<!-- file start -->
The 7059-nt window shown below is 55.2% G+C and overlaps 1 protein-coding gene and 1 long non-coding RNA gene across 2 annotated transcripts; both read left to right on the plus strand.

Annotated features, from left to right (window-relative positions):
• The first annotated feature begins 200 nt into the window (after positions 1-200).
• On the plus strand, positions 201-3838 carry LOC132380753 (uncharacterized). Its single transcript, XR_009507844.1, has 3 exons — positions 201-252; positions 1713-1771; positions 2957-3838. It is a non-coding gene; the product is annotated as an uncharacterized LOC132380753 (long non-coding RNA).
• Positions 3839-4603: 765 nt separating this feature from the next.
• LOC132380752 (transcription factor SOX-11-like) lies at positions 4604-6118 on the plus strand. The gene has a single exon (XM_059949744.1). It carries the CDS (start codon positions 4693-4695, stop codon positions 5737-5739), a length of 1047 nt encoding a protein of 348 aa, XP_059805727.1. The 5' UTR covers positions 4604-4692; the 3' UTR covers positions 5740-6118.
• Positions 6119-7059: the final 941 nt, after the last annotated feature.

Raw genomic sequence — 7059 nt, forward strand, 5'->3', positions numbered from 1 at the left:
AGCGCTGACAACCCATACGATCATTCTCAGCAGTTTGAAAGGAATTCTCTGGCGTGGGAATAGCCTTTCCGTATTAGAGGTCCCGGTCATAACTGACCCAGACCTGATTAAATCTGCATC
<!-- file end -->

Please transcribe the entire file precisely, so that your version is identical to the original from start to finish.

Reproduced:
The 7059-nt window shown below is 55.2% G+C and overlaps 1 protein-coding gene and 1 long non-coding RNA gene across 2 annotated transcripts; both read left to right on the plus strand.

Annotated features, from left to right (window-relative positions):
• The first annotated feature begins 200 nt into the window (after positions 1-200).
• On the plus strand, positions 201-3838 carry LOC132380753 (uncharacterized). Its single transcript, XR_009507844.1, has 3 exons — positions 201-252; positions 1713-1771; positions 2957-3838. It is a non-coding gene; the product is annotated as an uncharacterized LOC132380753 (long non-coding RNA).
• Positions 3839-4603: 765 nt separating this feature from the next.
• LOC132380752 (transcription factor SOX-11-like) lies at positions 4604-6118 on the plus strand. The gene has a single exon (XM_059949744.1). It carries the CDS (start codon positions 4693-4695, stop codon positions 5737-5739), a length of 1047 nt encoding a protein of 348 aa, XP_059805727.1. The 5' UTR covers positions 4604-4692; the 3' UTR covers positions 5740-6118.
• Positions 6119-7059: the final 941 nt, after the last annotated feature.

Raw genomic sequence — 7059 nt, forward strand, 5'->3', positions numbered from 1 at the left:
AGCGCTGACAACCCATACGATCATTCTCAGCAGTTTGAAAGGAATTCTCTGGCGTGGGAATAGCCTTTCCGTATTAGAGGTCCCGGTCATAACTGACCCAGACCTGATTAAATCTGCATC